Science

Why can we send people to the moon but still can't predict the weather? (video)

weather-patterns
Image Credit: http://www.youtube.com/watch?v=QBK3QpQVnaw

Science has come a long way in the past 100 years. We’ve sent humans to space, landed devices on Mars, proposed groundbreaking theories, exploded nuclear bombs, decimated diseases, and more.

But with all these advancements, why is still so hard for us to predict future weather conditions? A new video from popular YouTube channel Vsauce explains.

“We can send satellites into orbit and people to the moon and predict solar eclipses thousands of years into the future, but yet we cannot reliability predict which way the wind will be blowing in the next hour or so,” the video’s narrator says. “How can such monumental cosmic movements light minutes or light years away from us be understood whereas the weather … remains a mystery?”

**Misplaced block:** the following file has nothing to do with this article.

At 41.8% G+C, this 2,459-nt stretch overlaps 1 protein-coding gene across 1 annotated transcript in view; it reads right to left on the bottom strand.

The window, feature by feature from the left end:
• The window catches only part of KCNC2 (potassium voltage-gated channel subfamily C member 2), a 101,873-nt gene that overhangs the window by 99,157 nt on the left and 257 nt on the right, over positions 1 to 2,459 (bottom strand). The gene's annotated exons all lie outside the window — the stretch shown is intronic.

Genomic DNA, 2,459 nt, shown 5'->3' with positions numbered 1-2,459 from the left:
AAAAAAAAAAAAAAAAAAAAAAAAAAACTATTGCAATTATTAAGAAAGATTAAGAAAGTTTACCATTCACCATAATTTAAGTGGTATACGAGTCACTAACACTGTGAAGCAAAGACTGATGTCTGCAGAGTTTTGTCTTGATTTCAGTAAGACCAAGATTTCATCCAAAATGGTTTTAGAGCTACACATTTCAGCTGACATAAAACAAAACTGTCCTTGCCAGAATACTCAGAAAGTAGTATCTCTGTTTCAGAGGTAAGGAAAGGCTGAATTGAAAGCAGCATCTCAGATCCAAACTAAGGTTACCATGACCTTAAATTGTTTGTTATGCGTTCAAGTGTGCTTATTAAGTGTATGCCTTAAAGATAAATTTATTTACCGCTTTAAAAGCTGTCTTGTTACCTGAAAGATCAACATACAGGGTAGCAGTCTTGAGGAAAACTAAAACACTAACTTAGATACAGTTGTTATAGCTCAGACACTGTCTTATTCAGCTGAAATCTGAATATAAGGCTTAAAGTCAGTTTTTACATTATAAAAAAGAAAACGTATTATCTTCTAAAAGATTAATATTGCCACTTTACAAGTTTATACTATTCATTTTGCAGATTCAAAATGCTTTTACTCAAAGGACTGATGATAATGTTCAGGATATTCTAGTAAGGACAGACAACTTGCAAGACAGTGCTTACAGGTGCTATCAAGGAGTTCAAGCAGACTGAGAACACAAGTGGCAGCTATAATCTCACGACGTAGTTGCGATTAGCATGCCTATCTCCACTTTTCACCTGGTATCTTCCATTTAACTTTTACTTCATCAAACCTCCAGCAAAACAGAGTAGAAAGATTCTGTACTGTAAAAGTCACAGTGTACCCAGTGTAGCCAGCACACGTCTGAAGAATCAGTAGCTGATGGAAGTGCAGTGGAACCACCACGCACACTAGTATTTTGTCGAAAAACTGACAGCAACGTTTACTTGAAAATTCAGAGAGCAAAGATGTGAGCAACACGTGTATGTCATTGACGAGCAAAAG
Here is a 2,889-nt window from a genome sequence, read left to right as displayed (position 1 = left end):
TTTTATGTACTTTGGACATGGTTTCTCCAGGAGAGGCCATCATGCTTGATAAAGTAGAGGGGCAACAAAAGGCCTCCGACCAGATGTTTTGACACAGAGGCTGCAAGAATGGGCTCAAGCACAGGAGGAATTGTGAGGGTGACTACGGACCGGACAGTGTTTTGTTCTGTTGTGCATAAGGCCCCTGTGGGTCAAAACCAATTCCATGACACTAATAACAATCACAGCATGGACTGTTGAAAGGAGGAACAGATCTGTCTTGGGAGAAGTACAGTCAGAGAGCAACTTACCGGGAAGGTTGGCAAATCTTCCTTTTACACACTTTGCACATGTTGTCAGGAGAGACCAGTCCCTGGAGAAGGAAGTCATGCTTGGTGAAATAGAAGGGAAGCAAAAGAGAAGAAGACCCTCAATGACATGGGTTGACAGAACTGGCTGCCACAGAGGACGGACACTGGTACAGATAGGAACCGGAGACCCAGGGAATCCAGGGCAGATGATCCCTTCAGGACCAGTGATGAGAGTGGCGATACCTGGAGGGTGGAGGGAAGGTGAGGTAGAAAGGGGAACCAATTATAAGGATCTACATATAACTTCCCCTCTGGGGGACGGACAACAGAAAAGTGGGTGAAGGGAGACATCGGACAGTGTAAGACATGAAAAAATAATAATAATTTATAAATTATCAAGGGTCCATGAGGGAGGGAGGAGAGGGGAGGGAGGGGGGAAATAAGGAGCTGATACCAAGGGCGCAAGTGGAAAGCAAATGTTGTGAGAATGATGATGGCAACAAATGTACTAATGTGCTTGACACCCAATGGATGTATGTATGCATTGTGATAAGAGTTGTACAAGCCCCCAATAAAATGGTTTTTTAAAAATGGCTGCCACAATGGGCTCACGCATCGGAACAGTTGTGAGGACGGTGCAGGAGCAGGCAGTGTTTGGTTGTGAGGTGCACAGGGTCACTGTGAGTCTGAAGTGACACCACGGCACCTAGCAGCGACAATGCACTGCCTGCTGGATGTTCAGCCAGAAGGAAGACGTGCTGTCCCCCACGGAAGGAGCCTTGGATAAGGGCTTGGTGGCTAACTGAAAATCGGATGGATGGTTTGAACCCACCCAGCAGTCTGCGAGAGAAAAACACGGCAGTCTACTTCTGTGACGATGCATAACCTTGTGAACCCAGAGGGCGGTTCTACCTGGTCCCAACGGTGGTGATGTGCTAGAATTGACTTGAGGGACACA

Mostly, it has to do with the limits of what we are able to know. Predicting the future events of planets and cosmic objects is more doable because we know orbits and other conditions, so predictability becomes easier. But there are so many variables to weather and the air molecules on Earth that it becomes incredibly difficult to generally predict weather outside of about a week.

As a society, we’ve certainly gotten better at communicating when severe weather events are about to occur or are in progress. (We saw some of that in regard to the devastating Oklahoma tornado Monday.) But it will take more scientific breakthroughs to get us closer to predicting these types of events will be occurring more than a day or a week out.

Vsauce’s video also dives into other topics related to predictability, the butterfly effect, chaos theory, the possibility of a moon landing failure, and more.

Check out the fascinating clip above.